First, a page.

Washington D.C.: Surviving Kings’ Coffins from the Royal Theban Cache TT 320: Seqenenre Tao, Thutmose I, Thutmose III, and Ramses II
Registration is Required
Presented by: Dr. Kara Cooney, professor of Egyptology at UCLA and chair of the Department of Near Eastern Languages and Cultures
- 1:00 PM ET Washington, D.C.
The Theban Tomb 320 burial cache discovered at Deir el Bahari revealed a number of coffins used to rebury kings and priest-kings. These coffins had been stripped of gold and other valuables before reuse, providing evidence that kings’ burials were systematically re-commodified.
Most kings were not reburied in their own royal coffins. The surviving king’s coffins suggest they were re-gilded even after gold sheeting and inlay was removed, probably for display of some kind. Such gilding was later removed in the 22nd Dynasty.
The stratigraphy of these New Kingdom royal coffins thus preserves a series of contradictory actions, including re-commodification and reuse to source scarce and necessary valuables, restoration to broadcast care and ritual attention for the ancestor-kings, and finally stripping of valuables after that display potential had run out.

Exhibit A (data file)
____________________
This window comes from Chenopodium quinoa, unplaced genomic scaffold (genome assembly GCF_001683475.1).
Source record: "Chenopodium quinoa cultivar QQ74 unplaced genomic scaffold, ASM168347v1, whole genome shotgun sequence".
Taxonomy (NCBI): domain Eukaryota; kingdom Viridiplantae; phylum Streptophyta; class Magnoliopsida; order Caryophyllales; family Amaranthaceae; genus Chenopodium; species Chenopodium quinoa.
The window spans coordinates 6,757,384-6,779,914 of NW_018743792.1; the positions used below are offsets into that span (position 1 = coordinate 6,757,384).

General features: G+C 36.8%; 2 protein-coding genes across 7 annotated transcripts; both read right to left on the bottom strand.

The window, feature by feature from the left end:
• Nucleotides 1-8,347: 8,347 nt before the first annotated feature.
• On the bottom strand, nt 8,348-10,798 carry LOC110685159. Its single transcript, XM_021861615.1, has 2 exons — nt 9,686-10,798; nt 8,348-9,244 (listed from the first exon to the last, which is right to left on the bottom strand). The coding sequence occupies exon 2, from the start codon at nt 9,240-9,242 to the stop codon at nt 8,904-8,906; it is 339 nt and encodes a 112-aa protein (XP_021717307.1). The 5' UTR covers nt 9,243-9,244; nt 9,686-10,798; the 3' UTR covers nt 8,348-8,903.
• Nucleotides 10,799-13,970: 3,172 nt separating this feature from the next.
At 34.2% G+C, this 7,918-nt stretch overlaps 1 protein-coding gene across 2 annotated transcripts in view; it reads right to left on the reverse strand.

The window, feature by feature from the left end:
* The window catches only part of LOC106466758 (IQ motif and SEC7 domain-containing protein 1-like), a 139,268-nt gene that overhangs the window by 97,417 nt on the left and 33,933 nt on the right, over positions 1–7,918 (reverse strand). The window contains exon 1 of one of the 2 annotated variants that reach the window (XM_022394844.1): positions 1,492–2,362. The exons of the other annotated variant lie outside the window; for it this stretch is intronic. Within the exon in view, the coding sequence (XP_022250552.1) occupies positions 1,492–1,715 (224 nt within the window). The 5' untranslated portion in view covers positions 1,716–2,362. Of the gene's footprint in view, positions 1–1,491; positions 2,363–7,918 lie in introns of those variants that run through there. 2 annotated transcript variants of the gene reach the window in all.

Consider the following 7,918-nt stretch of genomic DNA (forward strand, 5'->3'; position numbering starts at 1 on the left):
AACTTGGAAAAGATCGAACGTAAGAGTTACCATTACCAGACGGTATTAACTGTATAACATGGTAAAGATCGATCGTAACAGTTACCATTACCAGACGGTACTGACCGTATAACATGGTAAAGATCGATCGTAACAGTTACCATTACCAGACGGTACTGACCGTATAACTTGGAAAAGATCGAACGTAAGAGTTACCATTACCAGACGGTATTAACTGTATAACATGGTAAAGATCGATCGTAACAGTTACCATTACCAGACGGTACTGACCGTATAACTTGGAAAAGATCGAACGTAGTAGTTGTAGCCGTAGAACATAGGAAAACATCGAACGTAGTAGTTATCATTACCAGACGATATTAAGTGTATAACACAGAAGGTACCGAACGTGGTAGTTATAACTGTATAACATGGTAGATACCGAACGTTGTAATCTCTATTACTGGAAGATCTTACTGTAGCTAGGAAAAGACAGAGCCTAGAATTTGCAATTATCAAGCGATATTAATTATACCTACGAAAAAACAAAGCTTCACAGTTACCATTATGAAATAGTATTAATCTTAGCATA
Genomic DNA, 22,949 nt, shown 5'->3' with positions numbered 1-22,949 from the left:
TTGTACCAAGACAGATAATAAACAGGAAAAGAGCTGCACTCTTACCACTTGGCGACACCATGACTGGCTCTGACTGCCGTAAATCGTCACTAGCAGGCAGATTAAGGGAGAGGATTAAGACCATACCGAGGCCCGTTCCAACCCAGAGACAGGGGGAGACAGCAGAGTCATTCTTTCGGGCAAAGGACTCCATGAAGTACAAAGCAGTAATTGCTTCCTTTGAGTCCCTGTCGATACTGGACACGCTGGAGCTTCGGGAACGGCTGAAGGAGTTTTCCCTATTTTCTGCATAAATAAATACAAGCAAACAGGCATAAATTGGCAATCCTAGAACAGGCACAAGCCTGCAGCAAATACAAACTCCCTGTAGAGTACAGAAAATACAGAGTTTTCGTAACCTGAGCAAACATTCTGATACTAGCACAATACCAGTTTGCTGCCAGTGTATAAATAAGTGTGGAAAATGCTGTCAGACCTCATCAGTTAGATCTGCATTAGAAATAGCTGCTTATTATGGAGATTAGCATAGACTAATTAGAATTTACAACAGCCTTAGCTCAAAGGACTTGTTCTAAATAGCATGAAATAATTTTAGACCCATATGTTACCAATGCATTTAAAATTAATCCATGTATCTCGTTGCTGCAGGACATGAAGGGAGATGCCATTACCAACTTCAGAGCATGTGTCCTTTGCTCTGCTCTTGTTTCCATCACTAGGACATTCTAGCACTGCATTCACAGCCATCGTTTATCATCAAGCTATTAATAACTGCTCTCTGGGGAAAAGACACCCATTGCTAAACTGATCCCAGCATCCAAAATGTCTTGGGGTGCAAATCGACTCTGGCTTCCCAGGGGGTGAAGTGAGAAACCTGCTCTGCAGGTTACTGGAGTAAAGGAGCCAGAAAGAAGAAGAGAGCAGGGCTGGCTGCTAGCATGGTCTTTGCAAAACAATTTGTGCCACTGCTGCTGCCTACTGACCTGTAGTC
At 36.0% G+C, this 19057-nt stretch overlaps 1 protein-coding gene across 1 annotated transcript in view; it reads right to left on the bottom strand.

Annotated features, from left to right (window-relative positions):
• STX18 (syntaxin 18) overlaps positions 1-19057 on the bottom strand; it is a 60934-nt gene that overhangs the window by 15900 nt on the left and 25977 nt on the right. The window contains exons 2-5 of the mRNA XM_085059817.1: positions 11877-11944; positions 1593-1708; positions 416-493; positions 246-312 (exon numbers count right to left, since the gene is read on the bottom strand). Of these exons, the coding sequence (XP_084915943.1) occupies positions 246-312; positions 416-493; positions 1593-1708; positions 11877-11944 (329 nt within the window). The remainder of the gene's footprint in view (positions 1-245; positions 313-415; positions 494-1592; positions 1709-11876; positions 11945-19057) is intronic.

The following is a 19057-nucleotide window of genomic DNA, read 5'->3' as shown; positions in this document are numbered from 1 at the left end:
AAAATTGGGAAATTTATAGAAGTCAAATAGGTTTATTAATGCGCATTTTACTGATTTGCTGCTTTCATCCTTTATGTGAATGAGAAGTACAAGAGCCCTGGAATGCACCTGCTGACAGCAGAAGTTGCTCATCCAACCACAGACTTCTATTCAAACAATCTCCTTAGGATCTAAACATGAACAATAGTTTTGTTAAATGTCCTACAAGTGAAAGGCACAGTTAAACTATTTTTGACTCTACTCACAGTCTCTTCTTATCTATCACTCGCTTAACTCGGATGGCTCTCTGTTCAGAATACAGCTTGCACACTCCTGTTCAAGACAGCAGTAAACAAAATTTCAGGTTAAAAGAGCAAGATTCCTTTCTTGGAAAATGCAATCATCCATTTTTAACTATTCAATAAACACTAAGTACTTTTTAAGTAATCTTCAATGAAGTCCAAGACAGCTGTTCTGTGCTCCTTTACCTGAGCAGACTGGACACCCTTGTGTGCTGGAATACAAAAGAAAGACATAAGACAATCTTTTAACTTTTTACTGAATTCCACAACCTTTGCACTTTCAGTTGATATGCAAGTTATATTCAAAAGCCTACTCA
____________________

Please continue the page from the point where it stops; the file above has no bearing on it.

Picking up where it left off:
This talk will include material analysis of the surviving kings’ coffins along a timeline of changing social conditions to examine contradictory actions of reuse, restoration, display, and recycling.
Dr. Kara Cooney is a professor of Egyptology at UCLA and Chair of the Department of Near Eastern Languages and Cultures. Specializing in social history, gender studies, and economies in the ancient world, she received her Ph.D. in Egyptology from Johns Hopkins University.
In 2005, Dr. Cooney was co-curator of Tutankhamun and the Golden Age of the Pharaohs at the Los Angeles County Museum of Art. She produced a comparative archaeology television series entitled Out of Egypt, which aired in 2009 on the Discovery Channel and is available online.
Her popular books include The Woman Who Would Be King: Hatshepsut’s Rise to Power in Ancient Egypt, When Women Ruled the World: Six Queens of Egypt, and The Good Kings: Absolute Power in Ancient Egypt and the Modern World.
Her latest academic books include Ancient Egyptian Society: Challenging Assumptions, Exploring Approaches from Routledge (2022) and Recycling for Death: A Social History of Ancient Egypt and the Royal Caches from The American University in Cairo Press (forthcoming, on September 5, 2023).